Why top tech CEOs are still meeting with Trump
Apple’s renewed focus on U.S. jobs
Six months after top tech CEOs met with President Trump for the first time, they’re coming back for round two. And this time the tensions leading up to the meeting are even greater.
The group will meet with Trump and other members of his administration throughout the day. The main agenda, at least on paper: talk through ways to modernize the government’s technology infrastructure.
The meeting comes after months of clashes between tech and Trump, including legal battles over both versions of Trump’s travel ban and a rollback of protections for transgender students. Most recently, the tech industry criticized Trump over his decision to pull out of the Paris climate accord.
Despite these clashes, the tech industry sees an opportunity. They hope to build a working relationship with the White House on the bipartisan issue of modernizing government. And there is potential to use the day’s meetings to broach more sensitive subjects, according to attendees and those who work with tech companies on government issues.
"This is really safe ground," says Stewart Verdery, a lobbyist with Monument Policy Group, which works with Amazon and Microsoft. "The question is, how much does the president bring up issues that are more controversial, or do the executives? All the stuff that made the relationship difficult, does that come up?"
A source says Apple CEO Tim Cook, in particular, is planning to bring up immigration, encryption, veterans affairs and the continued importance of human rights. Axios was first to report on Cook’s agenda for the meeting.
"At the end of the day, I’m not a person who’s going to walk away and say, ‘If you don’t do what I want, I leave,’" Cook said in one recent interview about working with the Trump administration. "I care deeply about America. I want America to do well. America’s more important than bloody politics from my point of view."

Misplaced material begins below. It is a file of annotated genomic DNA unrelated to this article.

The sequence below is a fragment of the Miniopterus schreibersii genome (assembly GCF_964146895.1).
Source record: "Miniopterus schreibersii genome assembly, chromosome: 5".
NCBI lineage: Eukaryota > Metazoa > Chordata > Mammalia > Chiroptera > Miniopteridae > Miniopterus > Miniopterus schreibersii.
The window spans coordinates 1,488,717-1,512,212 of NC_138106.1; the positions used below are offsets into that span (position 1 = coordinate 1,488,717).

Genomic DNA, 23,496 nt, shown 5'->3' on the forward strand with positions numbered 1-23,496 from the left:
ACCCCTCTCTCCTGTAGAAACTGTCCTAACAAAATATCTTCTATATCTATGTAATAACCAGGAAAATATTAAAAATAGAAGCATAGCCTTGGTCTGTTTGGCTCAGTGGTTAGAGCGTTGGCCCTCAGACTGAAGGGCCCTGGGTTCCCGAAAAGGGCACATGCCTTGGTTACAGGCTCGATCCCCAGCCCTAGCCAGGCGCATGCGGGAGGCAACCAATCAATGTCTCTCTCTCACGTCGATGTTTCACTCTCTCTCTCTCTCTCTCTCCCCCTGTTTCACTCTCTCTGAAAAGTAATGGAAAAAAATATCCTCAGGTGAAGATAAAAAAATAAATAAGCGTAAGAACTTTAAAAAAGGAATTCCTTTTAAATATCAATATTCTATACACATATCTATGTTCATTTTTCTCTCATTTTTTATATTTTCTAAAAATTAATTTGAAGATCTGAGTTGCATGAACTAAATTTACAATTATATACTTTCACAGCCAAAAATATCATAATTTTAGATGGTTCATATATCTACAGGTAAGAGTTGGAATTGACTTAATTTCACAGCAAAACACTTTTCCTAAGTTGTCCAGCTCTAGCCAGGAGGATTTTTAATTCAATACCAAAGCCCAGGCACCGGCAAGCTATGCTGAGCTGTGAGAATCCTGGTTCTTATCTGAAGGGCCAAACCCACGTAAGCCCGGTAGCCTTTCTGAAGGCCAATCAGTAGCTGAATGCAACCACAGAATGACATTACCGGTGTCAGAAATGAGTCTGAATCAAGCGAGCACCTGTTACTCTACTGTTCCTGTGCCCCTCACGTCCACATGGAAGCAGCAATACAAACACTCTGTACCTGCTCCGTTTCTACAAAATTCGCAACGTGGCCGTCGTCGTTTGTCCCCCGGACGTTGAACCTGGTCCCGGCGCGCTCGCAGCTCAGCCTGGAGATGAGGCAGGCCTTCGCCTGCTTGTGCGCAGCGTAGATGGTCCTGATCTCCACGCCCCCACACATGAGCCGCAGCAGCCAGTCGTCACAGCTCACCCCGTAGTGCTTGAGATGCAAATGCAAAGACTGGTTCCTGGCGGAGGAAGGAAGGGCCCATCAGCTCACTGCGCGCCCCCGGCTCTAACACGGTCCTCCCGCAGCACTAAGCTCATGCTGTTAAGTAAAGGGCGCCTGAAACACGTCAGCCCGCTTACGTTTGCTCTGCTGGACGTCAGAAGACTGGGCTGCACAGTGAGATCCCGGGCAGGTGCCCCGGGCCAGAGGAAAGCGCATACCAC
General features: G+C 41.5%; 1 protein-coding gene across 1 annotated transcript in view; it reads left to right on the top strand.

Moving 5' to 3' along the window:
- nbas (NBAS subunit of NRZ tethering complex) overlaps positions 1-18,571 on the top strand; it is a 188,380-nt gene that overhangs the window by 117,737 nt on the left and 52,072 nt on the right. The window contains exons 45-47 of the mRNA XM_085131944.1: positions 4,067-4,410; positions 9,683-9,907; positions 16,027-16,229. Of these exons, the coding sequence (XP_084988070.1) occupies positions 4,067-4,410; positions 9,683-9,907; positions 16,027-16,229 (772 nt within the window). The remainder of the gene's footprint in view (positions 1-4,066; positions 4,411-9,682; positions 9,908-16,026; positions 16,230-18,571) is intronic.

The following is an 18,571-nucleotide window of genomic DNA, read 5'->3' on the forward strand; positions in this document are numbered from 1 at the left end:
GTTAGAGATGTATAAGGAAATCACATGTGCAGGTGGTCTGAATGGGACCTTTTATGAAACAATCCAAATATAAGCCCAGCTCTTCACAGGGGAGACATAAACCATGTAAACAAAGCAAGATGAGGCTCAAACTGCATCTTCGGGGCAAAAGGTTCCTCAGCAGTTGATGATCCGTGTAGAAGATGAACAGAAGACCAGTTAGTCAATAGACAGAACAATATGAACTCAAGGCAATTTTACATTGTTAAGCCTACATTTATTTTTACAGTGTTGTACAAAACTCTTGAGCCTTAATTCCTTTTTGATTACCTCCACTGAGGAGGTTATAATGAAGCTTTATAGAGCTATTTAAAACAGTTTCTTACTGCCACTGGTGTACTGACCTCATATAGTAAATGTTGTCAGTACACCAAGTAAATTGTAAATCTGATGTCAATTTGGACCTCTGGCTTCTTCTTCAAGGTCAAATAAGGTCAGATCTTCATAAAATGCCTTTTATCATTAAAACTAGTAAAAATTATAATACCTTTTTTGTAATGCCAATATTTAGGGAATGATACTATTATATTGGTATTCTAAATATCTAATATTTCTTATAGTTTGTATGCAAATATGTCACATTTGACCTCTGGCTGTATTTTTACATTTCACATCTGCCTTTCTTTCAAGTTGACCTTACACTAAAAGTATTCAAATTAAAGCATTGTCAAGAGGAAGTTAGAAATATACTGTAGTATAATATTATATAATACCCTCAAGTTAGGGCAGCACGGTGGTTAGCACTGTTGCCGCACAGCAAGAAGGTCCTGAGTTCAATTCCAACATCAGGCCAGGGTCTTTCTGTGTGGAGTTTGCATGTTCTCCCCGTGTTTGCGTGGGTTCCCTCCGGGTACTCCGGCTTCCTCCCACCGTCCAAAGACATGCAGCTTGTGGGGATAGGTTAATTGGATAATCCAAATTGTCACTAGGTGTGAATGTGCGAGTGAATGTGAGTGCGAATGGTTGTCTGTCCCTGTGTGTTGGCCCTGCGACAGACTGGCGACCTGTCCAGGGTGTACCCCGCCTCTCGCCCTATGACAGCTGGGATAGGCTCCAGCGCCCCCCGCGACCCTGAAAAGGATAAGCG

The H-1B visa program, another issue on Monday’s agenda, is also a top concern for Silicon Valley and its workers.
Other execs are more focused on sticking to the modernization issue — at least publicly.
"We will be rolling up our sleeves and working through the hard issues of how to provide better services to citizens, how to use technology to enable better government decision-making, how to reduce fraud and waste, and how to accelerate moving to the cloud," Safra Catz, co-CEO of Oracle and a member of Trump’s transition team, said in a statement provided to CNN Tech.
Yet, there are concerns inside and outside the industry that this meeting — like the first one in December — will amount to little more than a photo opp benefiting Trump while doing little to advance tech’s key causes.
"This is not a decision I have made lightly," wrote Jennifer Pahlka, founder and executive director of Code for America, who is also attending the White House meeting. "I personally believe that, outside of the issues discussed at this meeting, the policies of the Trump administration are dangerous and harmful to the American public."
There are some notable absences this time around. Elon Musk, CEO of Tesla and SpaceX, is not on the list. Musk quit two of Trump’s business advisory councils earlier this month after the president’s decision to leave the Paris climate agreement.
Facebook is the only one of the top five tech companies not attending. Nu Wexler, a spokesman for Facebook, said this was due to a "scheduling conflict."
However, both Musk and Facebook potentially have a powerful stand-in at the meeting: Peter Thiel, the billionaire investor and Trump’s top tech ally. Thiel is a board member at Facebook and longtime friend of Musk. He’s listed as attending on behalf of his venture fund.
For most large tech companies, it’s difficult if not impossible to sever ties with the White House completely. The federal government is a large customer for some of the companies and a potential regulator for all. Several also stand to reap billions from tax reform.
Tax reform may emerge as a topic on the sidelines Monday. Gary Cohn, the director of the National Economic Council, is one of the White House officials in attendance. And as one lobbyist puts it, he’s probably not there to "talk about cloud computing at the Veteran’s department."
One source who works with tech companies on policy issues stressed there continues to be issues like modernizing government where tech and Trump can find common ground even as they disagree on others.
"It’s very tempting to say f*** you. But those are decisions that are not easily reversible," the source said. Those eager to see tech execs do just that "are asking them to act like Trump instead of acting strategically and clever."